|I’ll Have Another Out Of Belmont, Retired|
Owner Paul Reddam and trainer Doug O’Neill announced June 8 that I’ll Have Another has been retired due to a tendon injury, his quest for the Triple Crown ended a day before his scheduled start in the Belmont Stakes (Gr. I).
During a hastily called press conference at Barn 2 at Belmont Park, Reddam said heat was discovered in I’ll Have Another’s left foreleg the afternoon of June 7. Although the colt jogged fine on the morning of June 8, a subsequent scan after his trip to the track showed inflammation, the owner said.
In a ceremonial tribute, jockey Mario Gutierrez will be aboard I’ll Have Another as he leads the post parade for the Belmont (post time 6:40 p.m. EDT, NBC, 4:30-7 p.m.).
“I’ll Have Another’s ability to lead the post parade for tomorrow’s Belmont Stakes is an illustration of the character of his injury,” said Dr. Larry Bramlage, on-ca veterinarian for the Belmont Stakes. “It is absolutely of no concern for sub-maximal exercise, but would be a concern at a mile-and-a-half at full speed. Therefore, I have no concern for his appearance on the racetrack at the head of the Belmont field.”
O’Neill said the official diagnosis was tendonitis in the left front, superficial tendon.
“I’m afraid that history is going to have to wait for another day,” Reddam said as O’Neill walked the colt in front of a large assembly of media members. “You can see he is in good shape.”
“This is tough for all of us,” O’Neill said. “It is far from tragic; no one died or anything like that, but it’s extremely disappointing and I feel so sorry for the whole team. But it has just been an incredible ride, an incredible run.”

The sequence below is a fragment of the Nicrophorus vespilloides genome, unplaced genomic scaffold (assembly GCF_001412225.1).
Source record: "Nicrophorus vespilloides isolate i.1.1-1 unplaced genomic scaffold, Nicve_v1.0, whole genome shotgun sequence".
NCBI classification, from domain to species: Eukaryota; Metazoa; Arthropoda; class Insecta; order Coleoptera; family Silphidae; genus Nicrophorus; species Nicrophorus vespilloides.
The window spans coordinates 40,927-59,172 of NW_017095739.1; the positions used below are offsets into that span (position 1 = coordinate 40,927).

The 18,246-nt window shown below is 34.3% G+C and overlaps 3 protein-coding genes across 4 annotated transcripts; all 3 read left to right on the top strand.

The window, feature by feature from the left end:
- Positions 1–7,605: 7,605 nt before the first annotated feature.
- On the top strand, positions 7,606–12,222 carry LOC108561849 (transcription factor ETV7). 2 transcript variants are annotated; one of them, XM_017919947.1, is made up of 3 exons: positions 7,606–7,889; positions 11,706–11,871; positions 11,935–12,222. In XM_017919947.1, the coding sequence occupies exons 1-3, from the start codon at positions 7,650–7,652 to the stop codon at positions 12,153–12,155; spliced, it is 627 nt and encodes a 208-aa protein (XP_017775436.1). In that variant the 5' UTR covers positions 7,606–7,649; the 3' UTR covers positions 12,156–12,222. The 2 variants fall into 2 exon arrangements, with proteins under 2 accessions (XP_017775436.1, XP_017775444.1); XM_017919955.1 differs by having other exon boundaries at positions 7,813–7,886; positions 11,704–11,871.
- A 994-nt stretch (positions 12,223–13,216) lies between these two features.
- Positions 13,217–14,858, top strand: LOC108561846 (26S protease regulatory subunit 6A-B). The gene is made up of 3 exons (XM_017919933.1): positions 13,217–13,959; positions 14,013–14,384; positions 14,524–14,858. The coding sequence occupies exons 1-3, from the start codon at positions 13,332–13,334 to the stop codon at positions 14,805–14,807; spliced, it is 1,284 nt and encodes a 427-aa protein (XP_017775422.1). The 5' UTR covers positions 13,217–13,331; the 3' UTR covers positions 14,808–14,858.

O’Neill said the colt could be returned to competition after three to six months while the injury healed, but that the connections decided to go ahead and retire him. Because the 2012 breeding season has concluded, Reddam said a decision will be made later on where he retires to stud. He said I’ll Have Another will be shipped to his Betfair Hollywood Park base either June 10 or 11.
O’Neill said I’ll Have Another had “done so much that it was unanimos between the Reddams and my brother (and advisor) and I and everyone at the barn to retire him.”
Reddam and O’Neill reiterated that congestion at the special stakes barn set up for Belmont Stakes horses, and not any suspicions of an injury was the reason I’ll Have Another went to the track shortly after it opened for training at 5:30 a.m.
I’ll Have Another had routinely waited until 8:30 a.m. to go the track for his daily gallops at the same time as most other Belmont starters.
“After yesterday afternoon, the intent was to take him out real early when it was quiet,” O’Neill said. “One of the negatives to this detention barn is that at 8:30 everyone is heading out and you’ve got 10 to 12 horses all trying to go to the track, all trying to be on the wash rack. It gets congested. I wanted a real quiet time with him.
“He looked great this morning. He trained great. But when I saw the swelling come up after the training, then, you know…”